A true political thunderstorm is sweeping through the Republican Party these days, following the KKK endorsement received by the GOP front-runner Donald Trump. The critiques, however, should probably not surprise anybody.
Is the GOP against Trump?
They are coming from the establishment Republicans, the people who were never fans of Donald Trump to begin with. And they are coming from his fellow candidates who have every reason to want to see his image trampled.
The New York millionaire’s damage control in the wake of the controversial KKK endorsement is not helping him either. Instead of disavowing David Duke’s endorsement, he solely gave a gentle critique of it, which he later blamed on faulty equipment and indirectly on the media.
Donald Trump has already been confronted about his failure to disavow the KKK endorsement. One of the assumed reasons was that the Trump family actually has connections to the Klan spanning several generations, with Donald Trump’s father being arrested back in 1927 after a KKK riot in Queens, New York.
The real-estate tycoon has denied that his father actually had any part to play in that riot or that he was actually present at the events at all. Although records contradict his statement, it is hard to assess facts from almost one century ago. The things that can be assessed, however, are the voting pool mobilized by Donald Trump’s campaign and the policies which he has brought forward. By now, the controversial measures of building a wall at the border with Mexico and banning Muslims from entering the United States are probably known to everybody.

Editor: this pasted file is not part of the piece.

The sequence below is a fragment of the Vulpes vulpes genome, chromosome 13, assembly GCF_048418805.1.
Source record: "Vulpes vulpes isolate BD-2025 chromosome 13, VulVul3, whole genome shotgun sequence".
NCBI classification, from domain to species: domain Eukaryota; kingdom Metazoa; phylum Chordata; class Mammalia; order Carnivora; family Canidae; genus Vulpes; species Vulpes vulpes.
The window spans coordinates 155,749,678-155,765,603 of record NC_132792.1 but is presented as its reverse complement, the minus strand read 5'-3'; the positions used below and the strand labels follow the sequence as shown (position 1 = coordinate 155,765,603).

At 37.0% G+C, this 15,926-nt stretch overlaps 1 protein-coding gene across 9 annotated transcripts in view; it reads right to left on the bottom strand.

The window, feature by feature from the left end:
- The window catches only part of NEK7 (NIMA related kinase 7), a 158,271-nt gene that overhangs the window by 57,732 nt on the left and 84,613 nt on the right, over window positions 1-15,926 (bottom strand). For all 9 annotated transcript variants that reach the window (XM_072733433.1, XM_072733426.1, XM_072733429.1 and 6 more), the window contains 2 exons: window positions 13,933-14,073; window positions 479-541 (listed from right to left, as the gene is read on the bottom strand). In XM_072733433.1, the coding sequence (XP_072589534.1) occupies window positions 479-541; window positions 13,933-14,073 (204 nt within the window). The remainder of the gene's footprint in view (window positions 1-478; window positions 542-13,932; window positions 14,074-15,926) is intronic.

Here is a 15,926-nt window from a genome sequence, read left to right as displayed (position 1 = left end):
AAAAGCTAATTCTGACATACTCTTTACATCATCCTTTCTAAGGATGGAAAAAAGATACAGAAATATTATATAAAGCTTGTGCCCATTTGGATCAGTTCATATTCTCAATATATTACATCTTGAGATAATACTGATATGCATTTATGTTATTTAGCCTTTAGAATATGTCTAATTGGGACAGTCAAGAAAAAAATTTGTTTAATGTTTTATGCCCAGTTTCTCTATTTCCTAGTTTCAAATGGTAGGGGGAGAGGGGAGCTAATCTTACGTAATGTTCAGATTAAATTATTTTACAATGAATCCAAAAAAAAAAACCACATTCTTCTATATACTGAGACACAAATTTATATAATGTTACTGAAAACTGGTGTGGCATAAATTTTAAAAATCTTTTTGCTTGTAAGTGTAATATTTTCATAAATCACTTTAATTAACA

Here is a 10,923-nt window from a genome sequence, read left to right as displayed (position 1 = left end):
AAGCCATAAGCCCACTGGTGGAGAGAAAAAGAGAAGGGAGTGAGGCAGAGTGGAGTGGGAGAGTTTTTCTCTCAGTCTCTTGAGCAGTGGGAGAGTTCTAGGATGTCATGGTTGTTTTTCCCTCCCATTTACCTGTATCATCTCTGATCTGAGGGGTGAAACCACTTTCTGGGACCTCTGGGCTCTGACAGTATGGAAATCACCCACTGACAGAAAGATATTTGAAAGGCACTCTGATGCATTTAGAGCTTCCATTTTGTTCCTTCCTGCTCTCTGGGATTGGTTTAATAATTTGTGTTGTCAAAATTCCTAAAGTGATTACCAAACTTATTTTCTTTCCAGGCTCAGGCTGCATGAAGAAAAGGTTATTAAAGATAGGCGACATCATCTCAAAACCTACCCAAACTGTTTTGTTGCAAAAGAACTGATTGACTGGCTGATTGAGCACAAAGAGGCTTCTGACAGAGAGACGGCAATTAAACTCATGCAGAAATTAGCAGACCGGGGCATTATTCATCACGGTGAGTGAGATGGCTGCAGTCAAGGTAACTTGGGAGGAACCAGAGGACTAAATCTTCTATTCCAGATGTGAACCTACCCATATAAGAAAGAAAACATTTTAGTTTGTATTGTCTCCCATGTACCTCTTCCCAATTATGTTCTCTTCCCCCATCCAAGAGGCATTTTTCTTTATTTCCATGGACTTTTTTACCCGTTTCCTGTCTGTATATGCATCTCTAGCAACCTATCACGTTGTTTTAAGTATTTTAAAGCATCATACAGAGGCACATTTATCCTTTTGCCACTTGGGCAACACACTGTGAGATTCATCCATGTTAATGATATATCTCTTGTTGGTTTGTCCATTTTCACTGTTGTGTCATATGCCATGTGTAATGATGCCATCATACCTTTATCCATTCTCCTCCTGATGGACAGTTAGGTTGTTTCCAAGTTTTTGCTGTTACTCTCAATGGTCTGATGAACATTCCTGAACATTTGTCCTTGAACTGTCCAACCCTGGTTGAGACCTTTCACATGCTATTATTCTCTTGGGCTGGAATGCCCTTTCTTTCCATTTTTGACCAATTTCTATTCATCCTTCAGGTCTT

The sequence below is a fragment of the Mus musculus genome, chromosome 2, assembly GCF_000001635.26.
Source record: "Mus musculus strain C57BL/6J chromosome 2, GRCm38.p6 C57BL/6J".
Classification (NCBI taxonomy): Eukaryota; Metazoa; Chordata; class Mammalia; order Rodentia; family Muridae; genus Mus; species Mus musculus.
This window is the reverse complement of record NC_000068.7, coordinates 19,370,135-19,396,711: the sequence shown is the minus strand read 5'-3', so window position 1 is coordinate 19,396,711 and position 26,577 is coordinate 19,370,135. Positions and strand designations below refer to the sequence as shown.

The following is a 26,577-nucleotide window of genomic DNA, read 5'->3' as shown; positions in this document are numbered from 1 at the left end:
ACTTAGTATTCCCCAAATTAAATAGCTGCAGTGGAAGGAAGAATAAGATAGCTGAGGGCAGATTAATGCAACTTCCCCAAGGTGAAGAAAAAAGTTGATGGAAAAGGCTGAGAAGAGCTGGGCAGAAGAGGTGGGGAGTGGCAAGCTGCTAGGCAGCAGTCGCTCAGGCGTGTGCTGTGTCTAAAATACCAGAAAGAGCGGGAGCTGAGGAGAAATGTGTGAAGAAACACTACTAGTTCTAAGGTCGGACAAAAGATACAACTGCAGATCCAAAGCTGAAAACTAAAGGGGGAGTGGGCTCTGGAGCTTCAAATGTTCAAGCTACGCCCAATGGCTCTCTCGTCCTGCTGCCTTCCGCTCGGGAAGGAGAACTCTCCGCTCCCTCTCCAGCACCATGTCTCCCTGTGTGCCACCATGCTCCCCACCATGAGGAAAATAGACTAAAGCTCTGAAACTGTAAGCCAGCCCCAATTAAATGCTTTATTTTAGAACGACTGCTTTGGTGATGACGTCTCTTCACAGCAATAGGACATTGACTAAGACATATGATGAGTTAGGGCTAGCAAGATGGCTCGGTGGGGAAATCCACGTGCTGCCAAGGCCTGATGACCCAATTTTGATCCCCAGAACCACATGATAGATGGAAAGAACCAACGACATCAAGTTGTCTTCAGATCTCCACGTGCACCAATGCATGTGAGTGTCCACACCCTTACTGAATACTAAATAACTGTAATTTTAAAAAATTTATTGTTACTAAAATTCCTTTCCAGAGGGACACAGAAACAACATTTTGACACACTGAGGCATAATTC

The front-runner’s policy seems very KKK-friendly
Both of these measures are targeting specific ethnic categories. Both are discriminatory and in line with the KKK’s policies. This is not to say that Donald Trump is a supporter of the Ku Klux Klan or that he desired the KKK endorsement. But it should be plain to see why such rhetoric would attract the support of the white supremacist terrorist organization.
The second thing that should be considered here is that the majority of Donald Trump’s voting pool consists of low-income people from the South and industrialized areas of the North, people with lower levels of education. These are the people that would be most susceptible to the Klan’s message.
The above should be put into context. Donald Trump’s policies against certain ethnic groups are actually nothing new on the Republican table. While they have not necessarily been presented in the same manner in the past, they are not at all foreign to conservative policy. Indeed, Republicans have fought against ideas like illegal immigration, political correctness, and social safety net platforms for many ages.
The majority of his supporters are against minorities
Put this in the context of slowly decaying middle and working classes, and it is not hard to see how Donald Trump’s racially biased policies have attracted 49% of the Republican electorate, according to The Washington Post. These 49% are the people who actually believe that expelling minorities from the USA will create job opportunities for the impoverished white Americans.
It remains to be seen how Donald Trump’s campaign will recover from the backlash created by the KKK endorsement. It also remains to be seen if this will actually hurt his popularity at all.